And yet I already bought florals!
Okay, was anyone really surprised at the revolution in Kyrgyzstan? Does anyone care about Kyrgyzstan other than me? (I had a very good friend in college who was Kyrgyz. Hence it’s always been on my radar.) Okay, well, me and Registan then. Noah Tucker has a pretty swift rundown of the recent history of revolution in country, about the preceding Tulip Revolution and how, you know, it always somehow gets put into the context of the former Soviet Union.
BBC News is reporting that usurped President Kurmanbek Bakiyev is agreeing to cede his power in exchange for security assurances for his family.
The interim government held a late-night meeting in Bishkek on Tuesday, but did not respond.
However, in an earlier interview Ms Otunbayeva said she was prepared to offer security guarantees to Mr Bakiyev if he resigned and left the country, but would not offer such immunity to his family.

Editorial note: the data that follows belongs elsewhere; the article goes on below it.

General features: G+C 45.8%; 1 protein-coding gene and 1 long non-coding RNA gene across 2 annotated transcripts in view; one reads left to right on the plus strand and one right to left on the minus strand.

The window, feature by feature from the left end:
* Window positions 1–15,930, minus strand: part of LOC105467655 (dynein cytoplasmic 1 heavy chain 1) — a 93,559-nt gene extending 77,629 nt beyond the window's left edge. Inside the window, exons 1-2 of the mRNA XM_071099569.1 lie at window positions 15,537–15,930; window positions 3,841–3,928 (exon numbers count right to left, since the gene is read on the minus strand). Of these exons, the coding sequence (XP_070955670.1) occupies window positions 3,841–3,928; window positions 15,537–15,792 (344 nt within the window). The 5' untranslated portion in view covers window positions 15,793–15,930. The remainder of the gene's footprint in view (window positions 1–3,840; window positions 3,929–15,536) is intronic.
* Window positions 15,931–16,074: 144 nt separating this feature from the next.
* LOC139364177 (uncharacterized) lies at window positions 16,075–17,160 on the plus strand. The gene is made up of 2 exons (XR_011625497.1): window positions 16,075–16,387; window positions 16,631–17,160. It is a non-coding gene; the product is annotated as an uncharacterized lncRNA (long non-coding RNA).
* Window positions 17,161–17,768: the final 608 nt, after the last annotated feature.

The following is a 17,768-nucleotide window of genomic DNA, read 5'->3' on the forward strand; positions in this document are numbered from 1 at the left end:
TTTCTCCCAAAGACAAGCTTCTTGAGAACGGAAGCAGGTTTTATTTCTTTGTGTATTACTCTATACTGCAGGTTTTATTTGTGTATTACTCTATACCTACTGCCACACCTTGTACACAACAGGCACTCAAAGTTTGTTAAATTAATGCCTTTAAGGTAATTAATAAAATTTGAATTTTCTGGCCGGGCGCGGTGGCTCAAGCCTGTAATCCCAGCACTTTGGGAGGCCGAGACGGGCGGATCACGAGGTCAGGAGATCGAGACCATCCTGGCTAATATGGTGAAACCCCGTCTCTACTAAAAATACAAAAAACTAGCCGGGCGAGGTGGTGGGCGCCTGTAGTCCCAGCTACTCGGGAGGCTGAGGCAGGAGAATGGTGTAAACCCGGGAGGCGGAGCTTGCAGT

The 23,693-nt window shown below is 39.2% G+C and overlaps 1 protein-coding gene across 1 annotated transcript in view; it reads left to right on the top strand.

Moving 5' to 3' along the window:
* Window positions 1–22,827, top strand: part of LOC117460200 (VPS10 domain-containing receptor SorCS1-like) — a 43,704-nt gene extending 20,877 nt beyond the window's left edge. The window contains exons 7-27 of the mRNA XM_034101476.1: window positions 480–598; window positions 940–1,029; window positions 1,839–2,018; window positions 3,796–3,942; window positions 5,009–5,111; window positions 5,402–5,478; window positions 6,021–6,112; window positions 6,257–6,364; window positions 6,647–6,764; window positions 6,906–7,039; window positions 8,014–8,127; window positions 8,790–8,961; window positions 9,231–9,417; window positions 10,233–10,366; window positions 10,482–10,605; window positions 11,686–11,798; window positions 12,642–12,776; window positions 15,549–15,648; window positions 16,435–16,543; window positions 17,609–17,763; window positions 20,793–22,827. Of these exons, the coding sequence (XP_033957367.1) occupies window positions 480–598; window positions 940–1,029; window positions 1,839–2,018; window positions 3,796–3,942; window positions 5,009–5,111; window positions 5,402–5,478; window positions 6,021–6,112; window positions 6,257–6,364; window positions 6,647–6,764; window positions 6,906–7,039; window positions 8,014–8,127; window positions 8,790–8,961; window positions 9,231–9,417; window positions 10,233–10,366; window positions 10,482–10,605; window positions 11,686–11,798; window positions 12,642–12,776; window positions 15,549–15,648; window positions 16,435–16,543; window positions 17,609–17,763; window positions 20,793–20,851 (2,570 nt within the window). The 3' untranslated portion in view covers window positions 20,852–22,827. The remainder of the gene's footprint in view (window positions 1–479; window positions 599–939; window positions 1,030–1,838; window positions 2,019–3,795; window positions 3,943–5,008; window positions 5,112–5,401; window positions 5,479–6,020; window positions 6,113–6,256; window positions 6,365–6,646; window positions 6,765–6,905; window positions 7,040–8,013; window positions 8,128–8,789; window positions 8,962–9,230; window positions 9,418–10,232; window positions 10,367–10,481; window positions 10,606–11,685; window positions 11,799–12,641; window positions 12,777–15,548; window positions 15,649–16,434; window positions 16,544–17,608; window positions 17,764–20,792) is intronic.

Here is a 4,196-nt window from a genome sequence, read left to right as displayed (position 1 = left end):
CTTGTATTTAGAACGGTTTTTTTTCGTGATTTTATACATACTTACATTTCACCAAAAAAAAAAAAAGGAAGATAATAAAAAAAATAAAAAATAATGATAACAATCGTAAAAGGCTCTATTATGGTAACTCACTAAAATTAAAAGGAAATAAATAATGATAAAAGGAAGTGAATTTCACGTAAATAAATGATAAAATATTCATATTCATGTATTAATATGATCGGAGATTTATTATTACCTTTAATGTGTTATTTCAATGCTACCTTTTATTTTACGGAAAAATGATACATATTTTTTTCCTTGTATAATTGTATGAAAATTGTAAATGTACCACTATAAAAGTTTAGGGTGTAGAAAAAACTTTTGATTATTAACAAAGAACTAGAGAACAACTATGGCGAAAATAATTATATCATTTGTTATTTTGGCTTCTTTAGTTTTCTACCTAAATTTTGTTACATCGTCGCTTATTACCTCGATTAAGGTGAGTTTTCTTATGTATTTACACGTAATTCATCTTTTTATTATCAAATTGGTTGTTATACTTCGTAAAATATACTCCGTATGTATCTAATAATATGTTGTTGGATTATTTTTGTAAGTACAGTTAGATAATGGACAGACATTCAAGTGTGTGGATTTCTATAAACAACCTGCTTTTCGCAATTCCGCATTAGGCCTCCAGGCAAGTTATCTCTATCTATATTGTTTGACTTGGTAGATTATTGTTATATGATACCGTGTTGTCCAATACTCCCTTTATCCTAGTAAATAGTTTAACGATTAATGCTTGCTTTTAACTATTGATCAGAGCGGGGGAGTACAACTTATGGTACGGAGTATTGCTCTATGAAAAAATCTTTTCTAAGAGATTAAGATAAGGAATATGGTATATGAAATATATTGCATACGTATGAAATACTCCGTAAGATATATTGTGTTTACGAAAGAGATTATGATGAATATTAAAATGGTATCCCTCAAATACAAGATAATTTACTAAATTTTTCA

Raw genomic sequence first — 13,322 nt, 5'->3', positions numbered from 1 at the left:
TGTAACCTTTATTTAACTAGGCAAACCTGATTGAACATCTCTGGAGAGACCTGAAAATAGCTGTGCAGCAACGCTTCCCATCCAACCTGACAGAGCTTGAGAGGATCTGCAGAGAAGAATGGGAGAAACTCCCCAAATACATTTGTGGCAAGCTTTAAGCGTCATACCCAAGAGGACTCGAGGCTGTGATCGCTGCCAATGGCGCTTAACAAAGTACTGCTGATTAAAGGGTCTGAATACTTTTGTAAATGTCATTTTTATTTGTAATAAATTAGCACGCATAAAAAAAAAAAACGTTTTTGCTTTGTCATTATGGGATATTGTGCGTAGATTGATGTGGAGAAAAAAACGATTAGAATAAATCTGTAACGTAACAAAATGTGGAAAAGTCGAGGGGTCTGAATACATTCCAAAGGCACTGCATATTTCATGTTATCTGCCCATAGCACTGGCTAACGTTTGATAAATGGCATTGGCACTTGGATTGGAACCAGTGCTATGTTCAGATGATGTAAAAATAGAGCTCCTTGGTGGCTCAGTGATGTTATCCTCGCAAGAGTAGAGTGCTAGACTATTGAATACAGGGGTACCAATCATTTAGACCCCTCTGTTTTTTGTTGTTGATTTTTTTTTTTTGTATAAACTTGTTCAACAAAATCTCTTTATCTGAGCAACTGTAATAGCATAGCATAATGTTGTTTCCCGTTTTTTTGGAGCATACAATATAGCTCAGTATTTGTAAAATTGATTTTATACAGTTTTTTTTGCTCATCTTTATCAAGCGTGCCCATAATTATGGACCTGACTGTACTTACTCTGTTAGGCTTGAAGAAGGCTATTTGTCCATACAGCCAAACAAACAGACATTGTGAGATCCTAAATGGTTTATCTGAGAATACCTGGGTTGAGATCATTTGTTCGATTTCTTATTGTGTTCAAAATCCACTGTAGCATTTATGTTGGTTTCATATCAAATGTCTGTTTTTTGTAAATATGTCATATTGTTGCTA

“We will provide security guarantees which he’s entitled to under the constitution,” she told the Associated Press.
But she warned her patience with Mr Bakiyev was running out.
“His stay in Kyrgyzstan is posing a problem for the nation’s future. It’s becoming increasingly difficult to guarantee his security as people are demanding to bring him to justice.”
The situation is unfolding seemingly hourly, and though sadly I can’t read Cyrillic (if you can, #freekg on Twitter and the Diesel forum seem to be the places a lot of info is coming from) BBC News and Google News search for “Kyrgystan” are keeping me in the loop.
Between this and Bangkok it seems revolution is in fashion for spring.